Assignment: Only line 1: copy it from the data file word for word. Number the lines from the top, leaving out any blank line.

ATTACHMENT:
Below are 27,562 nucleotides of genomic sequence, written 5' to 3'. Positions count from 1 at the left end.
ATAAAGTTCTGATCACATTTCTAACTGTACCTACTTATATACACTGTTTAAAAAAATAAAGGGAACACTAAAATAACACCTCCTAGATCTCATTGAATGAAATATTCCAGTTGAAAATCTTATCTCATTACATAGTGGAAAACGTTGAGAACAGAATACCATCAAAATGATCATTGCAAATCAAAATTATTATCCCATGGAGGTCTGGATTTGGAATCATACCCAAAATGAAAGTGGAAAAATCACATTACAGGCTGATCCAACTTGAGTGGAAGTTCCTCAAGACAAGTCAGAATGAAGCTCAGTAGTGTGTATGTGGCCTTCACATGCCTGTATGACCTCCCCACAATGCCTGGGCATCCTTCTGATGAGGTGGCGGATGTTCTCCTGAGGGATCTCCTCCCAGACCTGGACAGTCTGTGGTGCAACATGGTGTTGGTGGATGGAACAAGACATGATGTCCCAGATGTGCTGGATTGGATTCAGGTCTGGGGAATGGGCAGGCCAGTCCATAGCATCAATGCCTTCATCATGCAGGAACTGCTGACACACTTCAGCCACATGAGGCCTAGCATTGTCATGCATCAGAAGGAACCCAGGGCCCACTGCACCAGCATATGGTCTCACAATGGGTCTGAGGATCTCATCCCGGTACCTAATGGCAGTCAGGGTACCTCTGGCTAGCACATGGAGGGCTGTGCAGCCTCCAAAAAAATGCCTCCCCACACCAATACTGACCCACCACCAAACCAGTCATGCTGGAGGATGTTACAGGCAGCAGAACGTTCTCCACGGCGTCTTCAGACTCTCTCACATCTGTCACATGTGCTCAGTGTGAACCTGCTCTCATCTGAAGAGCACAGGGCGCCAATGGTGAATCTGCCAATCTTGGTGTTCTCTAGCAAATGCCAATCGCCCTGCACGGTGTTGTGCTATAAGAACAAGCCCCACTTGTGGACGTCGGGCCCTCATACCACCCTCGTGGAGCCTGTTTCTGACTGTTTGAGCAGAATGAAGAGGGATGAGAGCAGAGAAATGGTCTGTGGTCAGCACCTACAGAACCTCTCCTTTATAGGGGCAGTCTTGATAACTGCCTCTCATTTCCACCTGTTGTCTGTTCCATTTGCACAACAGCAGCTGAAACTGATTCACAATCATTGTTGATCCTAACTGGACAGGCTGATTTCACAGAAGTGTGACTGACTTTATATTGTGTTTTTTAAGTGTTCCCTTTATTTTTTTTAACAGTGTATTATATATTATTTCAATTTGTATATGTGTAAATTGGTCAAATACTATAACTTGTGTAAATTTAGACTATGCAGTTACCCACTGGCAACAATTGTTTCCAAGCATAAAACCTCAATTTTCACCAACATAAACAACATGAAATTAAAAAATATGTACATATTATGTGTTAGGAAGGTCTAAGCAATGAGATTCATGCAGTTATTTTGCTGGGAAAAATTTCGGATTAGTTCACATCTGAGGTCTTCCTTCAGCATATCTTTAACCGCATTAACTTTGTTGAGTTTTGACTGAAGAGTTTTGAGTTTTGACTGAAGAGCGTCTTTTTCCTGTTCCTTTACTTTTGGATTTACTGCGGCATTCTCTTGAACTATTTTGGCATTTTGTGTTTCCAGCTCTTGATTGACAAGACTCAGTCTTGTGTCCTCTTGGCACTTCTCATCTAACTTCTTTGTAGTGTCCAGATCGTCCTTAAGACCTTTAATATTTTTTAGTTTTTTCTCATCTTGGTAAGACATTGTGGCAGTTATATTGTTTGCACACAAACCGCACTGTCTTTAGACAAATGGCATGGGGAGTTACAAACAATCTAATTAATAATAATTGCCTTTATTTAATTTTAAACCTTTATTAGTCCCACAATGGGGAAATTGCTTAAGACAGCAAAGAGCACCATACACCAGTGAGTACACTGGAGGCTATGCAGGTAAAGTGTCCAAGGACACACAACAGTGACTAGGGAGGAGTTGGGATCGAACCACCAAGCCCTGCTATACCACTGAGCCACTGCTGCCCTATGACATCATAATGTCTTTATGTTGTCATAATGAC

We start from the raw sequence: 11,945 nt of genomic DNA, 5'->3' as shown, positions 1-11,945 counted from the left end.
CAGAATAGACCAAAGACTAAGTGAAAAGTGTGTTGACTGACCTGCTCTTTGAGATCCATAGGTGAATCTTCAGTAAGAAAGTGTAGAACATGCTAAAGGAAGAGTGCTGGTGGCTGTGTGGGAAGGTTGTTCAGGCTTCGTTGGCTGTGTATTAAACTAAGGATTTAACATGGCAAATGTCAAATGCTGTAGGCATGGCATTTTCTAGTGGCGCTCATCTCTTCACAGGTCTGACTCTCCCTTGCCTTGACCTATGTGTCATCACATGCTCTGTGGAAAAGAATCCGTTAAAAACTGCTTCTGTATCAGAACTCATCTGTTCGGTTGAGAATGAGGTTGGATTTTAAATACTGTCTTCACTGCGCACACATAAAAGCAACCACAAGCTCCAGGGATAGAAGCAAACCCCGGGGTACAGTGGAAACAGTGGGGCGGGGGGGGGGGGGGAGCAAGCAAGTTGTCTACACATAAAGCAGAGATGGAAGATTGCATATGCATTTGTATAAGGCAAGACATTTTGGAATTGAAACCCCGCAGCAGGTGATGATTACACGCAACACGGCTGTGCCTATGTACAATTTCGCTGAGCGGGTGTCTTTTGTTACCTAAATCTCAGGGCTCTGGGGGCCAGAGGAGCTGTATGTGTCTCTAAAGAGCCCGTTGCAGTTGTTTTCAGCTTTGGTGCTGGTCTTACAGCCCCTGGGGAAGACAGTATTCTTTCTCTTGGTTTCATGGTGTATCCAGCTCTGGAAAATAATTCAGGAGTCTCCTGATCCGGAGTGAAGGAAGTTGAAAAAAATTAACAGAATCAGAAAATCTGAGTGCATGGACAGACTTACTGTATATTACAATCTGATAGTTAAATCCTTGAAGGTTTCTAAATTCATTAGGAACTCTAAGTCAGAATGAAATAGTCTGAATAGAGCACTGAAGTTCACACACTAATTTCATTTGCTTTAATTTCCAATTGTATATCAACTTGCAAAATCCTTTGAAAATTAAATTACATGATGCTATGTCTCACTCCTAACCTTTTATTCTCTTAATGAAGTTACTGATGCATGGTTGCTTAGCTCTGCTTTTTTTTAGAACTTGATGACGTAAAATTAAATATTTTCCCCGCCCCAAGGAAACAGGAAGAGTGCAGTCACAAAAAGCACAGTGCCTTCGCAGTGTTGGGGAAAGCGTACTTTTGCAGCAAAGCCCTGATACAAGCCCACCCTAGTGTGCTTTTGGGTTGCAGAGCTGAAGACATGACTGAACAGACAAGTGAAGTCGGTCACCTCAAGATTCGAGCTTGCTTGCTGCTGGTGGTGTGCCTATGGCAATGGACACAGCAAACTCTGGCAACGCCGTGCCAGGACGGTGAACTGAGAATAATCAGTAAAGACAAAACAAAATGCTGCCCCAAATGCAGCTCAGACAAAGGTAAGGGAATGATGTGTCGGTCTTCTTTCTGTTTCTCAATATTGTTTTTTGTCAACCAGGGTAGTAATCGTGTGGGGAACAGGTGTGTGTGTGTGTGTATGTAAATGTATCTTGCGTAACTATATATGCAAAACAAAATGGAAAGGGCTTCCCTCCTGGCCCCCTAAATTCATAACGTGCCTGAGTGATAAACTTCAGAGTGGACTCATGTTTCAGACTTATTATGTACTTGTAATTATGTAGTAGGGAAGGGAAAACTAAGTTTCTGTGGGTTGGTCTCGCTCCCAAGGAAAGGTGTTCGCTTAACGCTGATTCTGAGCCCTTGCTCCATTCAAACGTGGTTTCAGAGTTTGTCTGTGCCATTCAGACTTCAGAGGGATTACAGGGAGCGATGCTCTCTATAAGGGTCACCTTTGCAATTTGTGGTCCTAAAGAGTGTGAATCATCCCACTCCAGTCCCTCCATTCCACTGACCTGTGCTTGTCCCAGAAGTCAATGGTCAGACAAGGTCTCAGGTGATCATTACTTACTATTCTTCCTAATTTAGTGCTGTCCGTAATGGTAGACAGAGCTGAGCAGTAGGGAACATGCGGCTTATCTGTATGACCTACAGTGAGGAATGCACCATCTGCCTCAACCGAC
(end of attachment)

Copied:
Below are 27,562 nucleotides of genomic sequence, written 5' to 3'. Positions count from 1 at the left end.